The second big problem for manufacturers is the series of interest rate increases that the Federal Reserve has imposed since 2004. They may seem like old news, because the last of them came eight months ago, but it typically takes a year to a year and a half for a rate increase to have its full impact. A lot of the big decisions affected by interest rates, like whether to buy a new car or a new piece of factory equipment, aren't everyday decisions. Only now are some families and businesses starting to react to the higher rates.

The economic news certainly isn't all bad. The housing problems still haven't turned into a crisis, thanks in part to interest rates that are still not high by historical standards. So the most likely situation is not a full-blown recession (often defined as two consecutive quarters of a shrinking economy).

The forecasters at the Economic Cycle Research Institute in New York, who have accurately predicted each of the last three recessions, argue that the current slowdown won't amount to much more than a lull. By the middle of the year, they say, low interest rates and healthy corporate spending will have the economy growing nicely once again.

Lakshman Achuthan, the institute's managing director, told me yesterday that he thought the odds of a recession over the next year were less than 20 percent. Mr. Shepherdson, the chief United States economist at High Frequency Economics, who's more bearish than most forecasters right now, still puts the odds at only 30 percent.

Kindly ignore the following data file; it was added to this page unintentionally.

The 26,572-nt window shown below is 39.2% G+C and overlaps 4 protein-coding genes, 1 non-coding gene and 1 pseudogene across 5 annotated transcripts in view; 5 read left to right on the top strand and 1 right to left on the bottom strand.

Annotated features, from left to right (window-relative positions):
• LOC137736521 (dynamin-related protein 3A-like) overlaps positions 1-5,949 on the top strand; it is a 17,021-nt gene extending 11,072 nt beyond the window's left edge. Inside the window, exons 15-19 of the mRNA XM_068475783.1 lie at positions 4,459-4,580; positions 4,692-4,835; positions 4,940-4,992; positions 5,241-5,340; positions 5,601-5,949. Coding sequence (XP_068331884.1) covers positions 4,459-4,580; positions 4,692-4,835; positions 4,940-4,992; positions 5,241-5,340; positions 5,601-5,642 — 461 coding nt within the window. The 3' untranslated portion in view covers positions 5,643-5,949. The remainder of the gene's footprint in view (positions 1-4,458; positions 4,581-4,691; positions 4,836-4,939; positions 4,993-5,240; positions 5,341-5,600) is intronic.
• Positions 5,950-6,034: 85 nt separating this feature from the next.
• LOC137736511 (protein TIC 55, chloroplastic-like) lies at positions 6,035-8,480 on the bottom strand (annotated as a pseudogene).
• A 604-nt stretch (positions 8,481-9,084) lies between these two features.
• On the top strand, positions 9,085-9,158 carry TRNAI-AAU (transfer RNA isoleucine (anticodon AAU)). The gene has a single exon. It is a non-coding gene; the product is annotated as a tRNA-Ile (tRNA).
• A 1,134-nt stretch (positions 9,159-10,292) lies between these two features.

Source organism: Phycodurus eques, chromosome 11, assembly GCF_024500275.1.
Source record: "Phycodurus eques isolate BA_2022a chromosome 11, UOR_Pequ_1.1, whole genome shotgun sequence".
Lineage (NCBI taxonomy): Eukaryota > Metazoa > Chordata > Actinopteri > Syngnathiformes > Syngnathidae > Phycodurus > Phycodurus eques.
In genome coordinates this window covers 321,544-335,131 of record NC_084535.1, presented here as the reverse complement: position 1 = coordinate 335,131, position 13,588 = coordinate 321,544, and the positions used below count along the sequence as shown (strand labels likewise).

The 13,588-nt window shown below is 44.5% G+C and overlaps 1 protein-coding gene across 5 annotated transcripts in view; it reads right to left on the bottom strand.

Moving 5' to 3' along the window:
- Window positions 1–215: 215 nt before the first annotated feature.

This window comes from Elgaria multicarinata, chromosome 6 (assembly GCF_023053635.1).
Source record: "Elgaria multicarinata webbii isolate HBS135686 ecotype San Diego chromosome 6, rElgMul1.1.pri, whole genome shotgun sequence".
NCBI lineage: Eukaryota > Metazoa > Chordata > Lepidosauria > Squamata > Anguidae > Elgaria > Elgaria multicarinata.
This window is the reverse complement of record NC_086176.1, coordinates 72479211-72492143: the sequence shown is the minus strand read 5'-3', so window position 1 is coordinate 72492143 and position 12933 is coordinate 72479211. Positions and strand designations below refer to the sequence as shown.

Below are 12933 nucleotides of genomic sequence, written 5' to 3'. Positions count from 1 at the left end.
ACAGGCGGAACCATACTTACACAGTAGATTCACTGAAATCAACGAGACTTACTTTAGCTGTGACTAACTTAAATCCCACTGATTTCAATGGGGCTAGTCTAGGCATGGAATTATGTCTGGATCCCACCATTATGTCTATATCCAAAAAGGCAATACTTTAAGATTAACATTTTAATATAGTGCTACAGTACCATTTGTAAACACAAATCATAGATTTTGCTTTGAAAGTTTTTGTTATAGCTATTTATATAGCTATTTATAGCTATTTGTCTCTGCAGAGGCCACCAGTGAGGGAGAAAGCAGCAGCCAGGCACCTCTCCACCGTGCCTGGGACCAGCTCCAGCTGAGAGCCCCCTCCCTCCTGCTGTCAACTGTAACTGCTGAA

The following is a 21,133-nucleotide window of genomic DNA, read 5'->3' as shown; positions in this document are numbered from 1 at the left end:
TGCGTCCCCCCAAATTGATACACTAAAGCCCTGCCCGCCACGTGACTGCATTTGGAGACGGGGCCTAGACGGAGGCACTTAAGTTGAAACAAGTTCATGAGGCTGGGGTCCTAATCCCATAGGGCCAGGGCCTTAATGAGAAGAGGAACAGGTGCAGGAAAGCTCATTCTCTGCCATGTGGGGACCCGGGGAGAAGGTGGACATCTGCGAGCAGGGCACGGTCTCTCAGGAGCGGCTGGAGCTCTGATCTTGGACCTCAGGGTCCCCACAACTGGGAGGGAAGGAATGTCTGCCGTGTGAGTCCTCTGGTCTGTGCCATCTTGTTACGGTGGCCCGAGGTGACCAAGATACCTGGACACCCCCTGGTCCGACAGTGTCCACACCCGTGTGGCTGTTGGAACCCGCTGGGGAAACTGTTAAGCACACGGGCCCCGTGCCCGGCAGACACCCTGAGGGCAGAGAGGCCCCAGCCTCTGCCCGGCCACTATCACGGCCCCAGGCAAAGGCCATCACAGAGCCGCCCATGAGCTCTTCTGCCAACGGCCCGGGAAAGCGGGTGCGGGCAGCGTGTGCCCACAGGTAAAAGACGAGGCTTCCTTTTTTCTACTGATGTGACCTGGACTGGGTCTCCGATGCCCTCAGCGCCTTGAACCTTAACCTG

But for all the attention that formal recessions get on Wall Street, they are not really the benchmark that matters to most people. A significant slowdown that falls short of a recession can do a lot of damage to stock prices, profits and wages. Only in the last few months, for example, has the current expansion grown strong enough to give most American workers pay increases that outpace inflation. Those raises would be endangered if the economy were to slow from last year's growth rate of 3.4 percent to even 2 percent.

"This is going to get worse before it gets better," Mr. Shepherdson argues. "We're in danger of slipping into something very like a recession, if not necessarily hitting the technical definition. It would be big enough to hurt, that's for sure."

The main message of yesterday's worldwide stock sell-off, as well as the stealth manufacturing downturn, is that the economy is facing bigger risks than we imagined just a few weeks ago. In mid-February, Ben Bernanke, the Federal Reserve chairman, told members of Congress that he was worried about inflation taking off. The clear implication was that the Fed's next move might be to raise rates yet again to keep the economy from overheating.

Until yesterday, that seemed plausible. It doesn't this morning. Like stocks, the price of a futures contract tied to Fed policy shifted sharply yesterday. Before the day began, investors expected the Fed to hold its benchmark rate steady through the end of the summer. Now they are betting that the rate will be cut once before July and again by the end of the year. If that's all that is necessary to keep the economy healthy, it will be a relief.